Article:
Supreme Court refuses to hear Columbia Gorge dispute

The Oregonian
PORTLAND, Ore.  (AP) 4/4/02 - - The U.S.  Supreme Court has refused to hear a case
the Columbia River Gorge Commission said would clarify how much authority
it has to enforce uniform land-use rules on both sides of the national
scenic area that forms part of the Oregon-Washington border.

The high court this week rejected the commission's appeal of a Washington
state court ruling that state land-use regulations apply in the federal
scenic area.

The 1995 case began when Scott Andersen, the owner of a small trailer park
in Skamania County, Wash., asked the county for permission to expand.

The county approved, but a neighbor, Chris Woodall, appealed to the gorge
commission, arguing that federal scenic area rules trumped Washington state
land-use regulations.

The gorge commission agreed with Woodall and overturned Skamania County,
saying that Andersen had ``discontinued'' the permitted land use by expanding.

Skamania County appealed the case through the Washington state court system
and won.  An appeals court found that the term ``discontinued'' in the
scenic-area rule was ambiguous, requiring the commission to apply
Washington state law to decide whether Andersen's trailer park permit had

The Washington Supreme Court declined in October to review the appeals
court ruling.

Martha Bennett, the commission's executive director, said the U.S.  Supreme
Court refusal to hear the case could lead to problems enforcing scenic area

``The commission sought review of the case because it was concerned about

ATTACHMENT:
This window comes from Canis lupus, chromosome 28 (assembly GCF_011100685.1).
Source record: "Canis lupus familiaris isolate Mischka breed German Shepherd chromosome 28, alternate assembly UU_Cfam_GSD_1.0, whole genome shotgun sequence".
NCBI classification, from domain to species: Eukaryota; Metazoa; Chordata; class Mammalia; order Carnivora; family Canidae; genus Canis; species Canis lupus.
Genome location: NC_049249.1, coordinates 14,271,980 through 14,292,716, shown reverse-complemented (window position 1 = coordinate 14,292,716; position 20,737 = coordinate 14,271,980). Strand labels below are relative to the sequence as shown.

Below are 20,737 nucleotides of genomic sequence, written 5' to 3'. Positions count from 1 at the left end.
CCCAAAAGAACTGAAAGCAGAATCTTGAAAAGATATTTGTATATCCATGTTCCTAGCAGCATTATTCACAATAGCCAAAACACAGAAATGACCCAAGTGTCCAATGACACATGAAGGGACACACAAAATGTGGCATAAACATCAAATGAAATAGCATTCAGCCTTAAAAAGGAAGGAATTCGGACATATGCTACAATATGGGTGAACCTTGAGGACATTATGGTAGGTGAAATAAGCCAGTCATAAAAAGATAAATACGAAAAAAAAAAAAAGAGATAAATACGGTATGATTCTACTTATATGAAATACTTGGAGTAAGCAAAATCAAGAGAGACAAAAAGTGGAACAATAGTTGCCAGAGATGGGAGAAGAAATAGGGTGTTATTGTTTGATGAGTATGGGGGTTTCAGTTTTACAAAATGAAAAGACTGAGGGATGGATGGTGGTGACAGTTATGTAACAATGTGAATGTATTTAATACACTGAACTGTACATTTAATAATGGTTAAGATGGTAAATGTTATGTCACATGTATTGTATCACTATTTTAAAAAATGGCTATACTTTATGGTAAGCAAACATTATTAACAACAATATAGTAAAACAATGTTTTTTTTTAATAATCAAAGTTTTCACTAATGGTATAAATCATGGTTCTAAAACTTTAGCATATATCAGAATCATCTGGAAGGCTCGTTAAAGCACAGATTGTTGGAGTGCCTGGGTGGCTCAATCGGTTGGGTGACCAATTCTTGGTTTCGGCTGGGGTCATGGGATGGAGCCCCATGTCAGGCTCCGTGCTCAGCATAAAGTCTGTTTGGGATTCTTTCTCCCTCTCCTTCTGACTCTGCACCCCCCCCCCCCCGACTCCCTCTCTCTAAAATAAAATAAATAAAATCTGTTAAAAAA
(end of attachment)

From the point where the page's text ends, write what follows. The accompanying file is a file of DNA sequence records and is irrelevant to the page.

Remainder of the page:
the unfairness of the Court of Appeals decision on the gorge as a whole,''
said Bennett.

She said enforcement now depends on how Oregon and Washington state judges
interpret the Washington ruling in future land-use disputes within the
scenic area.

``I know there are several questions out there that might test this,''
Bennett said, including whether county property owners in Clark County,
Wash., are bound by scenic setback and buffer rules that clash with state
laws and might make some properties impossible to develop.

Skamania County Prosecutor Brad Anderson, who argued the case before the
Washington state appeals court, said the Supreme Court refusal to hear the
case simply confirmed a ``common-sense approach'' to governing the gorge.

``The precedent this case sets is that the gorge commission and the courts
must at least give some consideration to Oregon and Washington case law,''
he said.

Former U.S.  senators Mark O.  Hatfield of Oregon and Daniel J. Evans of
Washington, who helped draft the scenic-area legislation, backed the effort
to persuade the Supreme Court to hear the case, which the gorge commission
argued defied the intent of Congress to protect the beauty of the gorge.

The state of Oregon and the Delaware River Port Authority, which like the
gorge commission operates under a bistate compact, filed briefs in support
of the gorge commission's petition for Supreme Court review.

In accordance with Title 17 U.S.C. Section 107, any copyrighted work in this message is distributed under fair use without profit or payment for non-profit research and educational purposes only. [Ref.]

Back to Current Edition Citizen Review Archive LINKS Search This Site